Hing, N 2007, 'Return of the buffalo: tourism enterprise development in Native American Indian gaming', in J Buultjens & D Fuller (eds), Striving for sustainability: case studies in Indigenous tourism, Southern Cross University Press, Lismore, NSW, pp. 469-492. ISBN: 9781875855667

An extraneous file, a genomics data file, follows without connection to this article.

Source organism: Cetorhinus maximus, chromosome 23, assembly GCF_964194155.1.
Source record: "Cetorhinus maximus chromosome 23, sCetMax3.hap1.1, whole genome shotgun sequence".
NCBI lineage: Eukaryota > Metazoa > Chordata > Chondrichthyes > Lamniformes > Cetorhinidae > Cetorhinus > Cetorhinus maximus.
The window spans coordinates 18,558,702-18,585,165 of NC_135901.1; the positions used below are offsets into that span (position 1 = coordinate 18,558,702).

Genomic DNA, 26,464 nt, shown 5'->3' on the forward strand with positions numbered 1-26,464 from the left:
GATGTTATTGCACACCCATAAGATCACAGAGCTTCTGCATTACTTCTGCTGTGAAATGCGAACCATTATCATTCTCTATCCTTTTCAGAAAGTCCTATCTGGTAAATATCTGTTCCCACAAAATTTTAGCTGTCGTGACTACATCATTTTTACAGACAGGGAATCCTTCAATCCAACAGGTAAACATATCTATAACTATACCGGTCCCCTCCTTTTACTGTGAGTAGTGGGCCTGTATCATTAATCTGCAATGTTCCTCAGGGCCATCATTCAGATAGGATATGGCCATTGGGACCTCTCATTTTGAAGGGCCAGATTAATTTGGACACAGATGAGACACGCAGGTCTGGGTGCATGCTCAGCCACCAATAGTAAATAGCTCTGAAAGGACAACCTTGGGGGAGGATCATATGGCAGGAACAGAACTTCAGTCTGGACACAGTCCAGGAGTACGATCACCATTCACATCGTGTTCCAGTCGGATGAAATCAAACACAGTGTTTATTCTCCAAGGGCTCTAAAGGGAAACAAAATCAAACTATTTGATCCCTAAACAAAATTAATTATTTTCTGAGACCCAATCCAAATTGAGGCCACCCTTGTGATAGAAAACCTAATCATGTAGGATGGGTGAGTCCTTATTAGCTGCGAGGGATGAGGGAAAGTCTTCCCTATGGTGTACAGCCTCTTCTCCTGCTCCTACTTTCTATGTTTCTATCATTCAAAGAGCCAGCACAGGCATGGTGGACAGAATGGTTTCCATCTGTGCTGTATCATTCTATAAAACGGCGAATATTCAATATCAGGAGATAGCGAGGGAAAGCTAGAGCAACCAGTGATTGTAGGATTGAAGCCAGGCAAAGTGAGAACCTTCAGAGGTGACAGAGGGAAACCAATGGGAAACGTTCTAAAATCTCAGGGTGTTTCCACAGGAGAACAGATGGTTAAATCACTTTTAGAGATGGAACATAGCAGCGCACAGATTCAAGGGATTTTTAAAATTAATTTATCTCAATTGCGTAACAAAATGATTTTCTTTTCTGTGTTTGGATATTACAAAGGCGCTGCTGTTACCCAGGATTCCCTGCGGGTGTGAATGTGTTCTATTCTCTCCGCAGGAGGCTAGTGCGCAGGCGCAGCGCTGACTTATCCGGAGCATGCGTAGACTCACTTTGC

Since European colonisation, Native American Indian tribes have been economically, socially and culturally decimated by centuries of war, removal, relocation, reservation policies, land theft and destruction of native species. While the United States Government has pursued a policy of self-determination for Indigenous peoples since the 1960s, there were few success stories of Indigenous enterprise development until the passage of the Indian Gaming Regulatory Act in 1988. The purpose of this Act is to promote tribal government initiatives, tribal welfare and tribal economic development, and to increase funding to charities and local governments by allowing Indian tribes to operate various types of gambling facilities, with the most prominant and lucrative being large-scale casinos. These Indian-operated casinos now attract nearly one-quarter of all gambling revunues in the country, with much of this derived from domestic and international tourists. This gambling revenue is seen as the 'new buffalo' and has allowed Indian tribes to address issues of unemployment, poverty, poor health, low levels of education, cultural preservation, land degradation, and lack of infrastructure. This chapter overviews the history of Indian gaming operations, discusses its impacts, and provides a case study of the largest casino in the world, Foxwoods Resort Casino, operated by the Mashantucket Pequot Nation.